A Four-Dimensional Petroleum System Model for the Vallecitos Syncline in the San Joaquin Basin Province, California, Combined with New Technologies of Organic Geochemistry
Department of Geological and Environmental Sciences, Stanford University, Stanford, CA,
In a calibrated 3-D basin and petroleum system model through time (4D) for the San Joaquin Basin Province, California, developed by the USGS (2008), two major oil families were defined from geochemical and biomarker data. Surprisingly no mixed oils were identified. However, from our 1-D model of the Vallecitos area, we suspect a deep, high maturity source rock, which could contribute to mixed oils in parts of the San Joaquin basin. A lack of correlation between deep source rock and oils may indicate that traditional oil-oil and oil-source correlations using biomarkers are not applicable to a high mature source rock. In order to address this problem, provide a better understanding of the petroleum systems in Vallecitos area, and further improve the previous 3-D basin model, advanced methods are needed to correlate and distinguish the high maturity components.
The oil and rock samples will be collected from all over the Vallecitos area, and analyzed in Stanford’s organic geochemistry laboratory to establish oil-source and oil-oil genetic relationships, identify high maturity components and recognize the origin of high maturity oils and mixed oils by using diamondoid analysis. A detailed molecular study including biomarkers, and most importantly the application of diamondoids, has never been applied to this area. The results will provide improved input data for future 3D models of the basin. Particularly, the application of biomarkers and diamondoid concentration analysis will be extremely helpful for understanding the oil cracking process in the Vallecitos Syncline and the regional oil and gas distribution in this subbasin. Detailed maps of oil and gas distribution are critical for modeling the petroleum systems in the Vallecitos Syncline and also provide the possible flow-paths for the oil and gas migration. Moreover, these results could reduce the risk of future oil and gas exploration in the San Joaquin basin.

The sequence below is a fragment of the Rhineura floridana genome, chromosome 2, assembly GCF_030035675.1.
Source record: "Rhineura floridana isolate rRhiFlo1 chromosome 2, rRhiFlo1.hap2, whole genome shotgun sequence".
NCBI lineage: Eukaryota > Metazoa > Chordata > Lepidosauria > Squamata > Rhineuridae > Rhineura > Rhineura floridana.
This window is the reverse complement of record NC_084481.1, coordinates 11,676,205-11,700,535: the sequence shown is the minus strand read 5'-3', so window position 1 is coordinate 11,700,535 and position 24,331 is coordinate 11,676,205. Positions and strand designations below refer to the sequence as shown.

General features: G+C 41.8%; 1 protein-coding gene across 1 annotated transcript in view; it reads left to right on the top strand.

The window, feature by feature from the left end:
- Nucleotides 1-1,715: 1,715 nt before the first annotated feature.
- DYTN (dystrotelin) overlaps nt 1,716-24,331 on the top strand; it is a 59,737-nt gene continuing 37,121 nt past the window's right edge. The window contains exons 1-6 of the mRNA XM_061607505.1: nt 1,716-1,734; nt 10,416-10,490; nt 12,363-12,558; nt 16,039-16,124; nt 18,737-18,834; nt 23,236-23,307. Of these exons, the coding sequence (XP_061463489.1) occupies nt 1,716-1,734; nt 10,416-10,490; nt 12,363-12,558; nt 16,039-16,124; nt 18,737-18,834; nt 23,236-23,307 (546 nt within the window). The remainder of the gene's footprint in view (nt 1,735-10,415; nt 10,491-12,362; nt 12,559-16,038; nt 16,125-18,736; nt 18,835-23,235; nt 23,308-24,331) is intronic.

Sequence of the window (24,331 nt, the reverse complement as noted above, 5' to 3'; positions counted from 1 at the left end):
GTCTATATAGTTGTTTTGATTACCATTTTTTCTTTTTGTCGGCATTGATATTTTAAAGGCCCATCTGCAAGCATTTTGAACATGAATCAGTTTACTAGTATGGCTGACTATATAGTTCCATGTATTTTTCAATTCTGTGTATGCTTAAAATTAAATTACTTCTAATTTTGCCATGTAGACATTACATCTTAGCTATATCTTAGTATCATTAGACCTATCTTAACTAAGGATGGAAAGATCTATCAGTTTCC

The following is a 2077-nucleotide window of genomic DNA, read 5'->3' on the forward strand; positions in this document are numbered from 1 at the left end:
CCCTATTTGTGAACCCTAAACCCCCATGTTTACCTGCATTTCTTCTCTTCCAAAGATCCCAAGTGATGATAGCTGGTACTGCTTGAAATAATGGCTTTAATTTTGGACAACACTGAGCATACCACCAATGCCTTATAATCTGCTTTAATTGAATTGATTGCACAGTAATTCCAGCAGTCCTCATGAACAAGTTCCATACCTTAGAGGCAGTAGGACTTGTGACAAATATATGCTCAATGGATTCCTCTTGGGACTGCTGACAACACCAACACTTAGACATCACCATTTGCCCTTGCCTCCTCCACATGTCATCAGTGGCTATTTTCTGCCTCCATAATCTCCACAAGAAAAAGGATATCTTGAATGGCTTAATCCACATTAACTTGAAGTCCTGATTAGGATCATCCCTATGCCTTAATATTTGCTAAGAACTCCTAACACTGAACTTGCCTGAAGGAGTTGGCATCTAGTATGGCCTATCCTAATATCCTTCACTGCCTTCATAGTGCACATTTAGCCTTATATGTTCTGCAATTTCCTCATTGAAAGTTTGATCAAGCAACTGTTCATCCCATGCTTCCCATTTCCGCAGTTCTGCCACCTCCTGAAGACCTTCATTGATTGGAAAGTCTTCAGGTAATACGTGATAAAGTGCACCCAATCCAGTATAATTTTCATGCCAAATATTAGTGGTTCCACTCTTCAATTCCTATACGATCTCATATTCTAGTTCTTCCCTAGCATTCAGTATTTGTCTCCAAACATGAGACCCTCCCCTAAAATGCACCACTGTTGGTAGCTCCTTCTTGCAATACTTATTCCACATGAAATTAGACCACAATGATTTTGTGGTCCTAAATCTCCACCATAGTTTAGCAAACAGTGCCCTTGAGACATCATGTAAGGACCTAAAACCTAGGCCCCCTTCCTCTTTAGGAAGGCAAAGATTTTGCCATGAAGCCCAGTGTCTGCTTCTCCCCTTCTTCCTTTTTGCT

AAPG Search and Discovery Article #90094 © 2009 AAPG Foundation Grants in Aid